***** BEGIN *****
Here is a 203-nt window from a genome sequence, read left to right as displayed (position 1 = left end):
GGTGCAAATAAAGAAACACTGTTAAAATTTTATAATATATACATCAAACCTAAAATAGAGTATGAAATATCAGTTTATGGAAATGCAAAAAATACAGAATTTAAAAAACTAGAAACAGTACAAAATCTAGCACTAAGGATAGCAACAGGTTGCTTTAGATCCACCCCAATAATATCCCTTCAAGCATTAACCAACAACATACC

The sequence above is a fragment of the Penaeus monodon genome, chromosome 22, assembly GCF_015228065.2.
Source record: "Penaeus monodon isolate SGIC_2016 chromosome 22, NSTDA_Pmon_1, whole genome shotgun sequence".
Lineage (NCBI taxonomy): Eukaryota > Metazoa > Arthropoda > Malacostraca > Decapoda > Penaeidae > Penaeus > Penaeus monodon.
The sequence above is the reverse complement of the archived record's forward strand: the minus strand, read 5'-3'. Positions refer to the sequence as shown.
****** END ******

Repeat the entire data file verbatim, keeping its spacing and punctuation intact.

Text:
Here is a 203-nt window from a genome sequence, read left to right as displayed (position 1 = left end):
GGTGCAAATAAAGAAACACTGTTAAAATTTTATAATATATACATCAAACCTAAAATAGAGTATGAAATATCAGTTTATGGAAATGCAAAAAATACAGAATTTAAAAAACTAGAAACAGTACAAAATCTAGCACTAAGGATAGCAACAGGTTGCTTTAGATCCACCCCAATAATATCCCTTCAAGCATTAACCAACAACATACC

The sequence above is a fragment of the Penaeus monodon genome, chromosome 22, assembly GCF_015228065.2.
Source record: "Penaeus monodon isolate SGIC_2016 chromosome 22, NSTDA_Pmon_1, whole genome shotgun sequence".
Lineage (NCBI taxonomy): Eukaryota > Metazoa > Arthropoda > Malacostraca > Decapoda > Penaeidae > Penaeus > Penaeus monodon.
The sequence above is the reverse complement of the archived record's forward strand: the minus strand, read 5'-3'. Positions refer to the sequence as shown.